By Jamari Mohtar
DESPITE having to deal with 17 friendly fires which was not resolved right up to the polling day, versus nil friendly fire on the part of Warisan Plus coalition which gave the latter a very good opportunity to win the Sabah state election in what analysts had earlier predicted as a tight contest, against all odds, the Gabungan Rakyat Sabah (GRS) coalition led by Prime Minister Muhyiddin Yassin had won.
And in that 17 friendly fires where the parties in GRS were clashing with each other, Warisan Plus managed to win only six – a pathetic 35% when it should be near 100%, and to boot, all six were held by Warisan previously, with five incumbent assemblymen.
Meanwhile, out of 14 political frogs – which Sabah is well known for – that had shifted allegiance to Musa Aman which led to the snap election, a “respectable” 11 (79%) were still fielded in the election. And out of these 11 – four (36%) went on to win.
Hence, based on the election results in which GRS won a simple majority of 38 seats, a reinterpretation of Sabah politics is required in which it shows leap frogging is no longer a big issue there, as voters seemed to be forgiving, and friendly fires can be defined for what it is – a friendly fire among friends that ensures one of the friends will win.
One may argue that 38 seats, is just one seat more to form a government (37 seats), but initial report said all the three victorious independents have expressed their desire to be GRS-friendly state legislators, making the GRS tally to 41.
Moreover, with nil friendly fire and leap frogging taking place among the Warisan Plus assemblymen before the election, which should be punishable by the voters, logically speaking Warisan Plus should have garnered more than 32 seats (Warisan, 23 seats; DAP, 6 seats; PKR, 2 seats; and Upko, 1 seat) it had just won.
Although this was more than the 29 seats it won in the last state election (Warisan, 21; DAP, 6; and PKR, 2), but that was on the basis of a total of 60 seats then (48%).
In the just concluded election, Warisan Plus garnered 32 seats out of 73 (44%) – a 4 percentage point drop in the number of seats won.
This is as good as saying it was Warisan (being the party that had won the most seats or rather the party that had shown no improvement by losing two seats compared to DAP and PKR) that was being trounced.
So, what are the factors that can explain the trouncing of Warisan after making its debut in the political scene in 2018 by being the state government?
In my opinion, it’s Muhyiddin’s messaging on the need for a state government to be in alignment with the federal government that has sealed Warisan’s fate.
And Muhyiddin did this without any threat to Sabah by simply emphasising that since resources are limited, the federal government can only help an opposition state government with the mandatory basic assistances required by the rakyat.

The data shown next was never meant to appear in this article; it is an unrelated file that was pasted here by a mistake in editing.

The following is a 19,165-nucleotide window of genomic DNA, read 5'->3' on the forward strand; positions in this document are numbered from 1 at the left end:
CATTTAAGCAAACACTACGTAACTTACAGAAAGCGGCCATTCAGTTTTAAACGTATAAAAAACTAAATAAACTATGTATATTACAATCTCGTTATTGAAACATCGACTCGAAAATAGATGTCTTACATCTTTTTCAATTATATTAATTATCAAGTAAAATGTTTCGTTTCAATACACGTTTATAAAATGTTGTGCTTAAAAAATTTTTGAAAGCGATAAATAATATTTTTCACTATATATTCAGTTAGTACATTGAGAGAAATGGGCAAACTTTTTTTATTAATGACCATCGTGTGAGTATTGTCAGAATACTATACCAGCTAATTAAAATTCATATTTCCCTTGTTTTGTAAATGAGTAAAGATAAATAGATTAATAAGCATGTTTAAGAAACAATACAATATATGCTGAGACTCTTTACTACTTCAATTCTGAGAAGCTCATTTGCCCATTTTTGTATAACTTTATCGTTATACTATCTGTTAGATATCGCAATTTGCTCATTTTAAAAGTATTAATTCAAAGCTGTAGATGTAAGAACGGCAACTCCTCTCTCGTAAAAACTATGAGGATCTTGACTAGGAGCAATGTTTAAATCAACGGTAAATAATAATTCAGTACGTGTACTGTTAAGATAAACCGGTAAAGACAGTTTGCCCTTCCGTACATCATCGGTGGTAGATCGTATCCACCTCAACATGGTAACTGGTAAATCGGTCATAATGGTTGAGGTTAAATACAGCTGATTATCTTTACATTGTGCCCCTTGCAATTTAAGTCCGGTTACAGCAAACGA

The experience of Sarawak is a case in point. Through Muhyiddin’s intervention, the national oil company, Petronas, in June had agreed to pay in full the petroleum products sales tax imposed by Sarawak for the year 2019, which is in excess of RM2 bil, or 5% of the products’ sales value.
This came as the two parties reached an agreement on the management of Sarawak’s oil and gas assets, the sales tax on petroleum products, and that future petroleum products sales tax will be lower and staggered based on future negotiations, under the State Sales Tax.
The payment was made to the Sarawak government on Sep 17 while Sabah was in the throes of a surge in Covid-19 infections and campaigning had begun earnestly.
Yet, another factor is Muhyiddin’s hard work in going down the field in rural areas to make himself known to the voters.
They (voters) actually have known him through his rakyat-centric speeches delivered on TV, which gave images of a caring “Abah”, who is sensitive (prihatin) to the sufferings of the rakyat brought about by the economic downturn due to Covid-19.
He came across as genuine and sincere in all these images but nothing beats seeing him and assessing him up close and personal when he was on the ground.
And the verdict of the Sabah rural folks, majority of whom are the Kadazandusun Murut (KDM) communities, seems to be: “This is the guy we can trust and work with.”
This was the turning point that had caused a switch in support of the KDM communities from Warisan Plus especially the KDM dominated United Party Kinabalu Organisation (Upko) to GRS’ KDM dominated Parti Bersatu Sabah (PBS) and Parti Solidarity Tanah Airku (Star), with Upko being trounced by winning only one seat out of 12. To add salt to the injury, its president, Wilfred Madius Tangau lost his seat in Kiulu.
Muhyiddin’s presence on the ground was also attributed by some analysts as resulting in a last-minute switch of support from Barisan Nasional to Bersatu. In fact, the parties using the PN symbol (Bersatu, Sabah Progressive Party and Star) won the highest, with 17 seats in the GRS coalition.
The Sabah election, unnecessary as it was, because it was called due to a failed attempt at power grab, has put Muhyiddin in a tenable position with this unexpected victory, although at the Federal level nothing has changed.
With this victory, let’s hope there won’t be any more call for a snap election until the country is declared Covid-19-free and the economy is back on a firm footing, or the 15th general election is called as scheduled in 2023, whichever comes first.
The rakyat is getting election fatigue with each and every call for a snap election, and only the politicians are free of election fatigue. – Sept 30, 2020
Jamari Mohtar is Director of Media & Communications at EMIR Research, an independent think-tank focused on strategic policy recommendations based upon rigorous research.